Functional dyspepsia is a major burden to society. Upper gastrointestinal tract symptoms account for 5% of all primary care visits,1 and about 80% of patients with epigastric pain have a normal result from endoscopy.2- 3 The cost of investigating and treating this disorder is significant, and it is estimated that the US health care system spends over $1 billion per year on functional dyspepsia.1,4 Despite this drain on resources, there are few therapeutic options for patients with functional dyspepsia. A systematic review4 suggests that prokinetic therapy may have some benefit, but this is driven by small positive studies with the larger studies being negative, and any effect seen in the meta-analysis may be due to publication bias.5 Acid suppression with proton pump inhibitor therapy has modest efficacy in functional dyspepsia,6 and this may be due to the treatment of atypical gastroesophageal reflux disease.7 Given the paucity of effective therapies, it is important to establish whether eradicating Helicobacter pylori in those infected will have any benefit in functional dyspepsia.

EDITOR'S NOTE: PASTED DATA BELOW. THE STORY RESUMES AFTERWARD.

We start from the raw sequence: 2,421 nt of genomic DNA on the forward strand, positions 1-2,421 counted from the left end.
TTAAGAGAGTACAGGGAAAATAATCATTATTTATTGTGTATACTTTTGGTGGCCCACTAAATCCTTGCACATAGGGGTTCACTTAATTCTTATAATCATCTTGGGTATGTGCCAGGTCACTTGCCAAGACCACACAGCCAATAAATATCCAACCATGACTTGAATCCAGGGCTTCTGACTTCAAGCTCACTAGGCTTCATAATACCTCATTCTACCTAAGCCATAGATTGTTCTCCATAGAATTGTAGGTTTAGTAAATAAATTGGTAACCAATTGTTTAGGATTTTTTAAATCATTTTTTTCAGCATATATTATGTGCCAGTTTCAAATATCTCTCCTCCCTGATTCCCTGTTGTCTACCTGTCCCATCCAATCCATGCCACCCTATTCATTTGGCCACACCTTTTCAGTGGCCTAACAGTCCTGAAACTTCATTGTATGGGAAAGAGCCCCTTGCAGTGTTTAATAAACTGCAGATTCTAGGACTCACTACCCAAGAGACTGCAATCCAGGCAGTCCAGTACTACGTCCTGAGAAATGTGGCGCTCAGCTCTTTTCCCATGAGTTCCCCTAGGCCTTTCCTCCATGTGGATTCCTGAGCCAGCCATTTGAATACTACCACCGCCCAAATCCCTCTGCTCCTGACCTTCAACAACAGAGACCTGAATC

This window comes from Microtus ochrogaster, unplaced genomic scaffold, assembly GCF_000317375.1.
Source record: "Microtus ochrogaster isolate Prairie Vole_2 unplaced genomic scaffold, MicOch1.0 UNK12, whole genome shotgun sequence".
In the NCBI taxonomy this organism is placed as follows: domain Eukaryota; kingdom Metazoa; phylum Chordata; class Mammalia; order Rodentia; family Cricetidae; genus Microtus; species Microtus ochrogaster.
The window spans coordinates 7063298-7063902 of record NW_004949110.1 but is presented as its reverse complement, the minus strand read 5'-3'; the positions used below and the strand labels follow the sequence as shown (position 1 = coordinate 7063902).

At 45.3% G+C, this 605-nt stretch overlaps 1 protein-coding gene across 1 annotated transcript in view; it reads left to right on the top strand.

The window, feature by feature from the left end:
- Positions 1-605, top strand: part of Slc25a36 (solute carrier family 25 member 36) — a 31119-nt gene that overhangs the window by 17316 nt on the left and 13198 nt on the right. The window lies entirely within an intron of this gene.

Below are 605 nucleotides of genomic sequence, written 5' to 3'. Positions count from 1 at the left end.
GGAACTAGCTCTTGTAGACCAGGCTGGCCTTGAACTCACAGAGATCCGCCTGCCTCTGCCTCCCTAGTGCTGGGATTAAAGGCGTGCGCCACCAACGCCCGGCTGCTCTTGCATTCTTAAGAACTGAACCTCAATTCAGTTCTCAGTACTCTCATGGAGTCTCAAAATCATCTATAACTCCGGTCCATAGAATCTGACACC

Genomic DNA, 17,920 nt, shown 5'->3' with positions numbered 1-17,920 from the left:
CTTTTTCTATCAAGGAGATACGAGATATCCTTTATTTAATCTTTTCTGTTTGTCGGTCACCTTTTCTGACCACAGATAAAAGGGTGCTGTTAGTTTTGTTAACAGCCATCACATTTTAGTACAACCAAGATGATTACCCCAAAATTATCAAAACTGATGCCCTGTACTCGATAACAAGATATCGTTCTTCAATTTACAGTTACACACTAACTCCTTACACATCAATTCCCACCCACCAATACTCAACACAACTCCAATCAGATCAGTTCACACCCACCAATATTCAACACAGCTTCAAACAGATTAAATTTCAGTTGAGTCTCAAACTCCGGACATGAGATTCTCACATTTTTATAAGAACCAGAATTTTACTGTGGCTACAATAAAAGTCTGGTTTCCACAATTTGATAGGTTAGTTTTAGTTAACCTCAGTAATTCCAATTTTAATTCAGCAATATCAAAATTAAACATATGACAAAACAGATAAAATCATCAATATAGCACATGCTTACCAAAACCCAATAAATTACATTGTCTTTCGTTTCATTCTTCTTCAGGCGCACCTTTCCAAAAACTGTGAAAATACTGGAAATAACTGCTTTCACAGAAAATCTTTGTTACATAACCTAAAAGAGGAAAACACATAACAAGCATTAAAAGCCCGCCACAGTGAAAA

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Figure. Forest plot of randomized controlled trials of Helicobacter pylori eradication vs placebo in H pylori –positive patients with functional dyspepsia: outcome relative risk (RR) of remaining dyspeptic. The current study8 is highlighted in red.
Country-Specific Mortality and Growth Failure in Infancy and Yound Children and
Association With Material Stature
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dhildhood mortality and growth failure data and their association with maternal
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